SELF confidence is vital to success in any sport. Without it, teams lose concentration; they make careless errors; they lack consistency. Paula Chalmers, captain of the Scottish Women's rugby team, feels that these, and other bad habits, are creeping into the national team's game.
"We're slow at getting going," she says. "Two weeks ago against the USA we gave them an eight-point head start before coming back. It's not the first time it has happened." The American Eagles swooped to a 13-6 victory over Scotland Women leaving the captain frustrated that the team do not seem to be able to reproduce training ground performances when it counts.
Part of the problem, she concedes, is not having a stable core of first-team players who have the chance to develop an understanding of each other.
"We haven't scored many tries recently. We need to be able to finish properly. To be honest," she says. "We're just not cut-throat enough."
Chalmers, 33, will be asking her team to produce their best rugby for the full 80 minutes when she leads them out against France at Murrayfield this afternoon. "We haven't beaten them for the last three years," she says. "If we don't beat them this time, it'll be an uphill struggle for the rest of the season."
This will be her final season as an international player. She first started playing seriously after returning from a trip to New Zealand in 1994. Scotland had just hosted the second Women's World Cup and, with the encouragement of an old school friend, she went along to train with the women's team at Heriot Watt University, which later became Murrayfield Wanderers. At first, she was more interested in regaining fitness, but later became a regular in the side. She has stayed with the team ever since.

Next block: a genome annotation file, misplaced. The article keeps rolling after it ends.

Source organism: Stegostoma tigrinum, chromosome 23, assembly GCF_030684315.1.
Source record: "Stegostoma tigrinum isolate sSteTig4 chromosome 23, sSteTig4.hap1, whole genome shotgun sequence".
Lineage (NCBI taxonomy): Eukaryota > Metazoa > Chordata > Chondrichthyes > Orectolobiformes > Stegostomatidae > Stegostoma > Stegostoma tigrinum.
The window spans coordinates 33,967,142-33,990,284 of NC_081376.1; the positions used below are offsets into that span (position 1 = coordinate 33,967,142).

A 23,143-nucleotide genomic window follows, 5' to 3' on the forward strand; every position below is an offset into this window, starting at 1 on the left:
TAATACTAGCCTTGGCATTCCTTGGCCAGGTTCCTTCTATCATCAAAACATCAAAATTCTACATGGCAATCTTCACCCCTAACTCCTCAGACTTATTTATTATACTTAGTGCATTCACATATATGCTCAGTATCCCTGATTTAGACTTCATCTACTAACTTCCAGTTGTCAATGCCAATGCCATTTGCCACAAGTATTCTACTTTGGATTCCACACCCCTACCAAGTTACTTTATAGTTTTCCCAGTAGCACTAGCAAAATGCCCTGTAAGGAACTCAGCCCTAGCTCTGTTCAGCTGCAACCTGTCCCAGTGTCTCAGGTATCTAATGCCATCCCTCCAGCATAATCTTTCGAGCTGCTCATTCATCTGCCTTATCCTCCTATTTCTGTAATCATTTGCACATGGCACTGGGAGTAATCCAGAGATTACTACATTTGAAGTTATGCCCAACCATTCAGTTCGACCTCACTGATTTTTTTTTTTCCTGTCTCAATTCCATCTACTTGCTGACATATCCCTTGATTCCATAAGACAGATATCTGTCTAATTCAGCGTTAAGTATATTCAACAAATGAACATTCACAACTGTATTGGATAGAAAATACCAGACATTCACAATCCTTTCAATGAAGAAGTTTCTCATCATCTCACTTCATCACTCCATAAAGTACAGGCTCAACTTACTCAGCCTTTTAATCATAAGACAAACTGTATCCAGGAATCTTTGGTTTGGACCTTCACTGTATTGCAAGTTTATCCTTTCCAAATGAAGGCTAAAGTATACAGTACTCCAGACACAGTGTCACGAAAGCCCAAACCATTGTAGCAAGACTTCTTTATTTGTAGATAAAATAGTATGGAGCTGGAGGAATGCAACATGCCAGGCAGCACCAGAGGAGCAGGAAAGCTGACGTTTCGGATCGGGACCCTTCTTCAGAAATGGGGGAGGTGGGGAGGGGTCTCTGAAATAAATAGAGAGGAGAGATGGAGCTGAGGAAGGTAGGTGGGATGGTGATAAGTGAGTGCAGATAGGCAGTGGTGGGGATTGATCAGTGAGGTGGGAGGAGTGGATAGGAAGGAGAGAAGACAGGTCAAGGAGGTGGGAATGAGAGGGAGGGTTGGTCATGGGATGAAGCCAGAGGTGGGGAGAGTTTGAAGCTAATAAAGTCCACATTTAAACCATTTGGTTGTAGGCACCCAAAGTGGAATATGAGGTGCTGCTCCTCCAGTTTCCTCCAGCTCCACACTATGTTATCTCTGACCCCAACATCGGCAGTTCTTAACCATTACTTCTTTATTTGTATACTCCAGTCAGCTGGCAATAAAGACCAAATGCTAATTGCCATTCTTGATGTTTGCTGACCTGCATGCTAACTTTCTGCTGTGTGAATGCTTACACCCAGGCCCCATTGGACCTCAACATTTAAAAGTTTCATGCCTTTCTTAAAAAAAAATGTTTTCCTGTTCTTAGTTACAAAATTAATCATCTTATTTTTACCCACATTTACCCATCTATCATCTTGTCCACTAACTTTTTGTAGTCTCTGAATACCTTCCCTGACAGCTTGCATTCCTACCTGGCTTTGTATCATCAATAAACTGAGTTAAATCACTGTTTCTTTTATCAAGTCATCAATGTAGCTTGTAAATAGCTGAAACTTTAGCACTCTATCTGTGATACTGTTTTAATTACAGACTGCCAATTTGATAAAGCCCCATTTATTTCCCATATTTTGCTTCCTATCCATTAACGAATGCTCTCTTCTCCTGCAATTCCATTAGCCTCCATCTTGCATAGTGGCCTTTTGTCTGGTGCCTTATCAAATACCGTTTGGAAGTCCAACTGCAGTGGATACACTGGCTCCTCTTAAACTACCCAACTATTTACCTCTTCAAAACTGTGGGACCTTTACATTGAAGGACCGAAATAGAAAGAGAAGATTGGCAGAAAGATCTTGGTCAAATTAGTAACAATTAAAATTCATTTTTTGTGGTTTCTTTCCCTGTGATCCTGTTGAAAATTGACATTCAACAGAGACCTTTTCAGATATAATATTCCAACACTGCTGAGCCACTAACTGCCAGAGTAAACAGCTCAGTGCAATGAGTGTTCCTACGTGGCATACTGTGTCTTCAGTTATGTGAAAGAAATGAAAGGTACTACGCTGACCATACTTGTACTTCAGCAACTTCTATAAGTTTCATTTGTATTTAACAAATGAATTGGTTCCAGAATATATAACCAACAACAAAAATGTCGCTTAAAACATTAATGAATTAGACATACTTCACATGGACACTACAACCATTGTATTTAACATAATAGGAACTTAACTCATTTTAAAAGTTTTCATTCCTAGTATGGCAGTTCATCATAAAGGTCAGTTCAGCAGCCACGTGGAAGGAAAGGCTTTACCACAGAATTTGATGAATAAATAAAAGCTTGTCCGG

She will win her 68th cap against France, eight more than her better-known sibling, Craig, who won 60 caps for Scotland in the men's game. Her final appearances in Scotland jersey will be at the IRB World Championships in Edmonton, which will be held from August 31-September 17. Scotland are seeded fifth after New Zealand, England, France and the hosts Canada. Scotland are pooled with Canada and Samoa.
"The draw has given us the best chance in years, but a lot depends on our performance in the Six Nations," says Chalmers. That performance will be helped by the fact that the women's team will be playing directly after the men's encounter in front of tens of thousands of spectators. "It's the most wonderful feeling in the world stepping out on to the Murrayfield pitch with the pipes playing and singing the national anthem," she says.
She appreciates the way in which the SRU are trying to promote the women's game in Scotland. "We played before the men at Twickenham. It wasn't so good. There was no atmosphere. Playing in front of 55,000 people makes all the difference."
She hopes that the team will be able to inspire more women to take up the sport. Her awareness, kicking skills and ability to read the game will play a large part in Scotland's overall performance. Chalmers will take some time to catch her breath after Edmonton, but might consider an administrative post at Murrayfield.
One possibility is to work with the Pathways Squad (formerly Under-19s) on the SWRU's Player Development Programme.
"We have the same problem as the men's game," she says. "There are plenty of youngsters in mini-rugby and lots of young teenagers, but there's a drop-off between the ages of 16 and 20. We need to make sure we keep the young people interested."